Search for Serial Killer's Victims Could Cost $66M

Federal, provincial Canadian governments will fund search of landfill for slain Indigenous women
By Newser Editors and Wire Services
Posted Mar 27, 2024 7:01 AM CDT
Canada to Spend Millions in Search for Serial Killer's Victims
Cambria Harris, daughter of Morgan Harris, listens to a reporter's question during a press conference in Winnipeg, Manitoba, Friday, March 22, 2024.   (John Woods/The Canadian Press via AP)

Canada's federal government and the provincial Manitoba government have agreed to spend tens of millions to help search a landfill for the remains of two slain Indigenous women. A sum of $20 million Canadian—US $14.7 million—from each government is to go toward a search of the privately owned Prairie Green landfill north of Winnipeg, where the remains of Morgan Harris and Marcedes Myran are believed to be, the AP reports. Cambria Harris, daughter of Harris, said Manitoba Premier Wab Kinew told her they are going to search every part of the area where her mother is believed to be. She confirmed the amounts. "I am very grateful," she said.

Alleged serial killer Jeremy Skibicki is charged with first-degree murder in the deaths of Harris, Myran, and two other women. The other two are Rebecca Contois, whose partial remains were found in a different landfill, and an unidentified woman Indigenous leaders have named Buffalo Woman. The remains of Buffalo Woman have not been found. Police in 2022 rejected the idea of a search, in part because of the potential danger from toxic materials and the sheer volume of material at the landfill. "We're glad to be able to move forward with the funds necessary to search every cubic meter of the relevant space," Kinew said in a statement. "While we don't know if the search will be successful, we have to try."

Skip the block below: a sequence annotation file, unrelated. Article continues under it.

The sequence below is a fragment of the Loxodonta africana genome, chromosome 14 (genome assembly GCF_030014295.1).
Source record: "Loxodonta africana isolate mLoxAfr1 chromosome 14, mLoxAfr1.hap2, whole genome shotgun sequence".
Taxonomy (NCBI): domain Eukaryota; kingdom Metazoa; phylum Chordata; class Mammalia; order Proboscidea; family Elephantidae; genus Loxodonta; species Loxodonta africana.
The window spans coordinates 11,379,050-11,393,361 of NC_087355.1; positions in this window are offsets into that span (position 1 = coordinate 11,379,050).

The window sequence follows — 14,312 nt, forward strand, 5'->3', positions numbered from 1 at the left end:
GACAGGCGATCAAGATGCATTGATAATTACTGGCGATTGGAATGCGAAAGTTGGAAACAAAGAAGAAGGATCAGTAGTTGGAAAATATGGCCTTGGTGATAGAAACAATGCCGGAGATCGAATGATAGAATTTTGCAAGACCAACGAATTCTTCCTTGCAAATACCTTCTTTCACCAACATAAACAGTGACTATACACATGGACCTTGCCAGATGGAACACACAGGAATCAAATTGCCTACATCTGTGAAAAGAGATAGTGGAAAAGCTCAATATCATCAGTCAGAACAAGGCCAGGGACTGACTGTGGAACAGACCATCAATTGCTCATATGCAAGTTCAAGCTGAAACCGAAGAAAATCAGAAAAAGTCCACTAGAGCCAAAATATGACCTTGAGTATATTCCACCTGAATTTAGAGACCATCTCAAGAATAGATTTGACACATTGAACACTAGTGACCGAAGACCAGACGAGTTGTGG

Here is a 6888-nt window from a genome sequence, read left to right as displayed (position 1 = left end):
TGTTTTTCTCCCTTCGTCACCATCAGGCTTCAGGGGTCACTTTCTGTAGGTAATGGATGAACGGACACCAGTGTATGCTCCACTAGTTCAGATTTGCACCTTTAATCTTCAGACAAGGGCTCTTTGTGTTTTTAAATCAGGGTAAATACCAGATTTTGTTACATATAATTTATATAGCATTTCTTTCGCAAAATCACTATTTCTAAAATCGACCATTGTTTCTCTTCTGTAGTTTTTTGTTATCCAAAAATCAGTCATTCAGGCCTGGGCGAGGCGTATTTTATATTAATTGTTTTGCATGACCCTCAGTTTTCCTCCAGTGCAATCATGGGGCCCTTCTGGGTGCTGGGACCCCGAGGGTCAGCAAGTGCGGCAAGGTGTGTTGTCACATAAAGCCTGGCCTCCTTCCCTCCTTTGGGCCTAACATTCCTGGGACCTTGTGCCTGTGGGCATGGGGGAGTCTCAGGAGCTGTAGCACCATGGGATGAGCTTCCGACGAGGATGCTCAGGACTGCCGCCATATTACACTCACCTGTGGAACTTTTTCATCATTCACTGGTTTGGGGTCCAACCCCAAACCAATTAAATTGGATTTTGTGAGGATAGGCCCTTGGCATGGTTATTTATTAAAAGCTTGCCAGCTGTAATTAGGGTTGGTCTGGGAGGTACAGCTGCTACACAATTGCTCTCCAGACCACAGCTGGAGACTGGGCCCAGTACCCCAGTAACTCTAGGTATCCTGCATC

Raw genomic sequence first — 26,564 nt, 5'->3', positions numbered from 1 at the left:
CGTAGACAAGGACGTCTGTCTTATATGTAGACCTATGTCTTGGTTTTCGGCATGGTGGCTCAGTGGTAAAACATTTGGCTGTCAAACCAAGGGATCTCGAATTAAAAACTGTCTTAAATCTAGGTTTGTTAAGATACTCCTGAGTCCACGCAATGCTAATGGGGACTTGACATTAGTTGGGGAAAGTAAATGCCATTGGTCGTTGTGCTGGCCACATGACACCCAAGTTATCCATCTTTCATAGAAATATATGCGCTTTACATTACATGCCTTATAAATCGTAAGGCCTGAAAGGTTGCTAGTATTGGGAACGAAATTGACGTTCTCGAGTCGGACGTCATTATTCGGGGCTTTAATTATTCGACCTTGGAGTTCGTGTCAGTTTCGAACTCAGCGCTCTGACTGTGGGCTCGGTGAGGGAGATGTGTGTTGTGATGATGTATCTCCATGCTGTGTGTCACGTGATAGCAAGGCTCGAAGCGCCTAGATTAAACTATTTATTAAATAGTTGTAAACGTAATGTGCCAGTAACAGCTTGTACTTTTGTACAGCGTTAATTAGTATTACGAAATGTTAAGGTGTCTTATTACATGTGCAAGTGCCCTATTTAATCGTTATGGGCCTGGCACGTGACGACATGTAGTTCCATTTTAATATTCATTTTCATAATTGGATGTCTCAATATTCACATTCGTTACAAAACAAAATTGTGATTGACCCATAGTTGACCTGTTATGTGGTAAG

An Indigenous-led committee commissioned two reports on the feasibility of a search, which has been estimated to cost $90 million Canadian—US $66 million—if completed within a year. Canadian Prime Minister Justin Trudeau has previously said the disappearances and deaths of Indigenous women in Canada have too often been treated as a low priority or ignored. The leader of the Assembly of Manitoba Chiefs said she hopes the governments will fund whatever search efforts may be needed. "We don't want to go back and back again to ask that this work be complete," Grand Chief Cathy Merrick said.

(More Canada stories.)

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